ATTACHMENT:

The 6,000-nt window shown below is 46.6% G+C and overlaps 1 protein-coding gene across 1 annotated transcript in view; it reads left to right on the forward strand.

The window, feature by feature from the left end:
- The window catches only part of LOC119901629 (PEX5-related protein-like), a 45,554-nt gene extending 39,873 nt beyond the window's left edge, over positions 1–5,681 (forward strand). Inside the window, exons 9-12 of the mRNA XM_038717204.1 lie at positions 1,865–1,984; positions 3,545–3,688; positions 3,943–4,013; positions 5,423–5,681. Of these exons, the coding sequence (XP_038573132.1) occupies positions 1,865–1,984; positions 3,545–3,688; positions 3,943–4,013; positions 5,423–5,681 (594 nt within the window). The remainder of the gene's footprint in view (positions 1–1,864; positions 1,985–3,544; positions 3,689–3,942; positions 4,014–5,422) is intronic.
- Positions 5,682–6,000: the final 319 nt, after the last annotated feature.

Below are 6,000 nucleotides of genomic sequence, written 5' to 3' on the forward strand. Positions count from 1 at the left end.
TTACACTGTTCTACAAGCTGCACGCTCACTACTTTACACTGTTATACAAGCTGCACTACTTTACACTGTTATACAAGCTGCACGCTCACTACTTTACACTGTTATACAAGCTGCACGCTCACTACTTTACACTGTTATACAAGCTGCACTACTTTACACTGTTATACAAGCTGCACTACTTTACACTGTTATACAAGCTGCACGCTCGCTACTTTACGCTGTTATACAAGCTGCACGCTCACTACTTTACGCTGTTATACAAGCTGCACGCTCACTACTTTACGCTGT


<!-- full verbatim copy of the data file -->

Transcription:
The 6,000-nt window shown below is 46.6% G+C and overlaps 1 protein-coding gene across 1 annotated transcript in view; it reads left to right on the forward strand.

The window, feature by feature from the left end:
- The window catches only part of LOC119901629 (PEX5-related protein-like), a 45,554-nt gene extending 39,873 nt beyond the window's left edge, over positions 1–5,681 (forward strand). Inside the window, exons 9-12 of the mRNA XM_038717204.1 lie at positions 1,865–1,984; positions 3,545–3,688; positions 3,943–4,013; positions 5,423–5,681. Of these exons, the coding sequence (XP_038573132.1) occupies positions 1,865–1,984; positions 3,545–3,688; positions 3,943–4,013; positions 5,423–5,681 (594 nt within the window). The remainder of the gene's footprint in view (positions 1–1,864; positions 1,985–3,544; positions 3,689–3,942; positions 4,014–5,422) is intronic.
- Positions 5,682–6,000: the final 319 nt, after the last annotated feature.

Below are 6,000 nucleotides of genomic sequence, written 5' to 3' on the forward strand. Positions count from 1 at the left end.
TTACACTGTTCTACAAGCTGCACGCTCACTACTTTACACTGTTATACAAGCTGCACTACTTTACACTGTTATACAAGCTGCACGCTCACTACTTTACACTGTTATACAAGCTGCACGCTCACTACTTTACACTGTTATACAAGCTGCACTACTTTACACTGTTATACAAGCTGCACTACTTTACACTGTTATACAAGCTGCACGCTCGCTACTTTACGCTGTTATACAAGCTGCACGCTCACTACTTTACGCTGTTATACAAGCTGCACGCTCACTACTTTACGCTGT